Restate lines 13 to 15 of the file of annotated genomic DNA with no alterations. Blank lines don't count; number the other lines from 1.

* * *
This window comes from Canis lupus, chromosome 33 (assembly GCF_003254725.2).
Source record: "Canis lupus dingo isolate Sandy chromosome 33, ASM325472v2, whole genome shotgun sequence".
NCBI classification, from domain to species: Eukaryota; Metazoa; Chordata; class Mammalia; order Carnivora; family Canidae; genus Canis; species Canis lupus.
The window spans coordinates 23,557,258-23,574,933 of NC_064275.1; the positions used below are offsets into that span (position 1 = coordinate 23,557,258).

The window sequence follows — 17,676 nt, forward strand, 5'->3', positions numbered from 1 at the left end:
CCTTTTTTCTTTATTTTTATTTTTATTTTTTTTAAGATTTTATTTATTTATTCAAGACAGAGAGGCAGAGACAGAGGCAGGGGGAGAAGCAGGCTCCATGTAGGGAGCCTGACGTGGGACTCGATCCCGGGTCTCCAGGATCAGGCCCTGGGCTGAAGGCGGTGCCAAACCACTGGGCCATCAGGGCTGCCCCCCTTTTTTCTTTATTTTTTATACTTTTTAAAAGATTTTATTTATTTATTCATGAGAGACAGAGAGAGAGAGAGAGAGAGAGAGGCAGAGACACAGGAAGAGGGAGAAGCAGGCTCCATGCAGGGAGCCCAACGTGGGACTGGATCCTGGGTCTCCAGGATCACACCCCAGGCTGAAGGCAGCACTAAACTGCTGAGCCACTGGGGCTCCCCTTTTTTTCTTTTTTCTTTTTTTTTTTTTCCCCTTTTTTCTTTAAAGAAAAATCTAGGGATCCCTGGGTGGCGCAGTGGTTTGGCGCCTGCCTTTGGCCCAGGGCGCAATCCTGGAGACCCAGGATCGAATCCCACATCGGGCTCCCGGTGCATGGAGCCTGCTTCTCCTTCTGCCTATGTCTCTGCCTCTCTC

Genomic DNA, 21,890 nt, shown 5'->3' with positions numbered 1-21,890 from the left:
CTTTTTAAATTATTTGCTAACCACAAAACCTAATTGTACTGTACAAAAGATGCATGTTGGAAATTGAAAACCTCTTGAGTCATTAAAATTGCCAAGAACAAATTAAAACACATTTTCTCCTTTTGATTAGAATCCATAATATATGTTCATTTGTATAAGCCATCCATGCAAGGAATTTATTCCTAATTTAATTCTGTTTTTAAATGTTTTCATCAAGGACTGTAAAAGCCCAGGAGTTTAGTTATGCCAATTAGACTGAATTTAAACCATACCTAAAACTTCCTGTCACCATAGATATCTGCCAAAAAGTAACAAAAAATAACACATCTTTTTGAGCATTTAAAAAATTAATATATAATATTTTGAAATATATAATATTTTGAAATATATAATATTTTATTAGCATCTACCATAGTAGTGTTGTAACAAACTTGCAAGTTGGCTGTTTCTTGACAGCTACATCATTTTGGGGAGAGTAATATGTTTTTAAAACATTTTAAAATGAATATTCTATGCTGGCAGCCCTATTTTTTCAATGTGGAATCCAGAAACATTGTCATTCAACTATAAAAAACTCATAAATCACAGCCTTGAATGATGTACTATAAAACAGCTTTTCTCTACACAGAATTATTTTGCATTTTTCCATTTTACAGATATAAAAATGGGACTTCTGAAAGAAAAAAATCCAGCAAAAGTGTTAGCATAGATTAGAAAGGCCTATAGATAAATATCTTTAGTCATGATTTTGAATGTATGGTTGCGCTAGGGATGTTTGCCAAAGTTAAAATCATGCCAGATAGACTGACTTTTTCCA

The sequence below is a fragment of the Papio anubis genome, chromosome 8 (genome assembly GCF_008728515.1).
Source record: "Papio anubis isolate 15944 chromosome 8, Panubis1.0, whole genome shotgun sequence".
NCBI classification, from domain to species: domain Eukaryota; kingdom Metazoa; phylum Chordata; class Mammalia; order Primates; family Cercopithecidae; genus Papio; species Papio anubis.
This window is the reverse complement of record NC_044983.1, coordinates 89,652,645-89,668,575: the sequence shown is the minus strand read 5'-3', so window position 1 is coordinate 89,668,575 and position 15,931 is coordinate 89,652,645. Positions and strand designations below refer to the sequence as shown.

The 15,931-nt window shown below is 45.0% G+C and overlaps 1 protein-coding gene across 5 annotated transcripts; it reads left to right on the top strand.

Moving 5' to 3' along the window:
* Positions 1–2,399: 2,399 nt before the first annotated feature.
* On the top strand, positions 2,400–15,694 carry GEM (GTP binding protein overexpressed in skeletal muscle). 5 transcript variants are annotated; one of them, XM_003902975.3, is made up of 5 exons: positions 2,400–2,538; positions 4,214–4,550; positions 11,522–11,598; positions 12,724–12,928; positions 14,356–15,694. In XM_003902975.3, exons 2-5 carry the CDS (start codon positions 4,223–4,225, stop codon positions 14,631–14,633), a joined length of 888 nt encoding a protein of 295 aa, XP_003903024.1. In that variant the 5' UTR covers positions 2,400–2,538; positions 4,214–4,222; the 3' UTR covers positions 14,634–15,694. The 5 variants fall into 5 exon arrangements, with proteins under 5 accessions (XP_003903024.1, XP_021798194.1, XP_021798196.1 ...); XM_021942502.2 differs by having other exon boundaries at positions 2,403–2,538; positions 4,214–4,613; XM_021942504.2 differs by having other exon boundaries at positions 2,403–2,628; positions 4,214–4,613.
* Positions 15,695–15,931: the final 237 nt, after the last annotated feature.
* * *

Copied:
The 15,931-nt window shown below is 45.0% G+C and overlaps 1 protein-coding gene across 5 annotated transcripts; it reads left to right on the top strand.

Moving 5' to 3' along the window:
* Positions 1–2,399: 2,399 nt before the first annotated feature.